A few days ago I was taken aback by a phone call from someone I don’t know and will likely never meet, who seemed to know a whole lot about me.
No, it wasn’t my friendly neighborhood bank or a telemarketer. When I finally asked her how she knew what she knew, she paused for a moment (probably to contemplate whether I was from another planet), and then said matter-of-factly, “Oh, sorry. We googled you.”
It must be a supreme compliment for the folks who run the Google online search engine that their product is quickly becoming part of everyday speech. Not too shabby for a service that only turned five years old last month. And I suppose it’s somehow comforting to know that you can be googled with some results, that somewhere on a planet of billions of people spinning in the universe, some odd device actually bothered to gather a whole lot of your own stuff with your name on it, and then put it in some type of order and finally stick it up on people’s computer screens so they can see what your life is all about.
Of course, this assumes that the “you” that is googled on the vast Internet really is you and not someone else, or maybe several “someone elses” who might have the audacity to have your name. So after that phone call last week, I did what I’m sure a lot of you have done in the past couple of years – I decided to Google myself (which apparently is now legal in all states, even Virginia).
I went to the Google Web site and slowly, methodically and meticulously typed in my name – spelling it correctly on the very first try. So far, so good. Then after about 15 minutes of self-medication (sorry, that should read “self-meditation”), I hit the Search button.
The good news? The world as we know it did not end.
The other good news? Google called up 13,600 hits on my name. The bad news? There are a lot of people out there using my name! These people are not me, and vice versa! Quite frankly, if they were me, I would not admit it!
For example, I was horrified to see that “John Merli” recently wrote a nasty letter to the editor of the New York Times, chastising anybody who dared to criticize the Bush administration for anything.
That was not me! I barely even know what a “Bush administration” is!
And there’s a guy out there named me who seems to be well-known in t-shirt circles.
Apparently, it seems that I (no, I mean he) creates these shirts and sells them, and his opinion seems to be highly valued among those who follow the wonderful world of t-shirt design. (Naturally, he’s from California.) I have never turned down a free t-shirt in my life, but alas, this is not me.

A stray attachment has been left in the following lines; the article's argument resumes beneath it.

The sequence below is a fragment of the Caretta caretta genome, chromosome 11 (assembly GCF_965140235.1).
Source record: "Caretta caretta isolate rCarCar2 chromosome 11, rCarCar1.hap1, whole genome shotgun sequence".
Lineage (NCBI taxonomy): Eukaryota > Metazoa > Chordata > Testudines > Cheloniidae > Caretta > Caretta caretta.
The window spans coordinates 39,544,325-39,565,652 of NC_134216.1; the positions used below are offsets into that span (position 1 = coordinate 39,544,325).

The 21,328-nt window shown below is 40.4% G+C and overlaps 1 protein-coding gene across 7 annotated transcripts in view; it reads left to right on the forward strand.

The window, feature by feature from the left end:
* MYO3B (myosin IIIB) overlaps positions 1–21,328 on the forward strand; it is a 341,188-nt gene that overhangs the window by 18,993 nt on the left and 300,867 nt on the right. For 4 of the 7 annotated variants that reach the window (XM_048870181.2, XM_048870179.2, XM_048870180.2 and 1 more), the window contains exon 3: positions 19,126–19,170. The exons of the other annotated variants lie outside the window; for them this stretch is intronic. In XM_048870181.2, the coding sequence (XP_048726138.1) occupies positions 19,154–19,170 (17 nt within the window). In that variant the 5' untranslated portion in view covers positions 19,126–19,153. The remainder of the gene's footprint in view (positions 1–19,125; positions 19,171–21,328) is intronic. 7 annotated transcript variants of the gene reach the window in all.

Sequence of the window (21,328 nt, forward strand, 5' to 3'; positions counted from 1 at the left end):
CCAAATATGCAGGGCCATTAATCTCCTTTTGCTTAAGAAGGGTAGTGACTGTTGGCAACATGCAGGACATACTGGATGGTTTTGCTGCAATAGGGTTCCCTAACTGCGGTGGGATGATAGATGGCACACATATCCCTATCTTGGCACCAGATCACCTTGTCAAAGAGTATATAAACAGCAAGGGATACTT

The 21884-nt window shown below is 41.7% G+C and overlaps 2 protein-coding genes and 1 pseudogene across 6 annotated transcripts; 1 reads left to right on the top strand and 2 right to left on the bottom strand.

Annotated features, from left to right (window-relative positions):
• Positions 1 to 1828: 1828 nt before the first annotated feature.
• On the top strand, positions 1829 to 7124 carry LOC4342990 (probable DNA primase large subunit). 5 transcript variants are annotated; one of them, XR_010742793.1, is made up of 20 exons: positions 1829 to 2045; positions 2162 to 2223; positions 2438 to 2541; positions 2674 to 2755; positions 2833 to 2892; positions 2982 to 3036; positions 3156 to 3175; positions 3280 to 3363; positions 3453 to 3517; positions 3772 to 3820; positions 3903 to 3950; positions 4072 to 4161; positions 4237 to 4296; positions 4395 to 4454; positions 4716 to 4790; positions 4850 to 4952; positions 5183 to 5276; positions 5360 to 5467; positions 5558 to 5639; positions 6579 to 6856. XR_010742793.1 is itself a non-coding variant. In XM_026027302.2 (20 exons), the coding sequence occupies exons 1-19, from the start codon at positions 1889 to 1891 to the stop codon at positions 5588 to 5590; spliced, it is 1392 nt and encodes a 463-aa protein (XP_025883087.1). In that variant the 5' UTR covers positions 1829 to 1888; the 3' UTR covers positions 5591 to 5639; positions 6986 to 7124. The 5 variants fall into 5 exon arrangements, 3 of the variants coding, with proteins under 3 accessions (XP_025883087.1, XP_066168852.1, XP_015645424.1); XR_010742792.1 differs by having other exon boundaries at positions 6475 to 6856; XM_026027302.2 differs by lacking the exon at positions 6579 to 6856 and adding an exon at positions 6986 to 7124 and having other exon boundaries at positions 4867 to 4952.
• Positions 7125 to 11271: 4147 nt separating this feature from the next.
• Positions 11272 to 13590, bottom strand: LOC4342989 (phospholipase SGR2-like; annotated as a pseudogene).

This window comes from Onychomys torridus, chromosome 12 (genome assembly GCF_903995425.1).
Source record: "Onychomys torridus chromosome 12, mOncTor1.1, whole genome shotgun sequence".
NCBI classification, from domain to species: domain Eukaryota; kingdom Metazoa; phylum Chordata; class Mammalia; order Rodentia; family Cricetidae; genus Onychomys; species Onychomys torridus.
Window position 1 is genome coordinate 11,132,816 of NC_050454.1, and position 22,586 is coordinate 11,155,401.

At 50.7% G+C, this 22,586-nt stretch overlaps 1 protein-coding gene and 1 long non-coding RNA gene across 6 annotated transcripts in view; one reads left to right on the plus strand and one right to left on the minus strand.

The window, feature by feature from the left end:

The guy who scored the most Google hits, another obvious imposter using my good name, seems to be a rather well-known bicyclist. He even has his own Web site. He looks about 25 years-old in his many pictures online. But except that our ages are pretty close (within 30 years or so, anyway), this person also is very much not me.
Nor are the Merli’s from Pennsylvania who are related to a real-life Medal of Honor winner from World War II, the late Gino Merli.
uy who wrote all those glowing forecasts about high-definition television while at PBS several years ago? He’s quoted as boldly predicting that “digital flat-screen TV sets selling for under a thousand dollars will be in virtually every American living room by 2002.” Yep, that was me.
And the guy using my name who wrote back in 1995 that “new CD-quality digital radio receivers will be standard features in all American vehicles no later than 1998”? Yeah, that was me, too. (So I was a decade or two off.)
And if you go down a couple more search levels, there’s even one of these columns from the Potomac News on political predictions three years ago. (In fairness to me, there probably is a “President Gore” roaming around somewhere. He could be the head of some small company somewhere and maybe his first name is really Warren or Stuart. That’s who I meant.)
So if you haven’t googled yourself yet, you may want to check it out for your own well-being. There are probably people out there doing and saying all sorts of things – and using your name to do it. What’s even worse, it also appears that you’re using their name, too.
John Merli has been a Prince William County resident since 1984, and a Potomac News columnist since 1985. He has worked in the media for more than 30 years. E-mail him at: [email protected]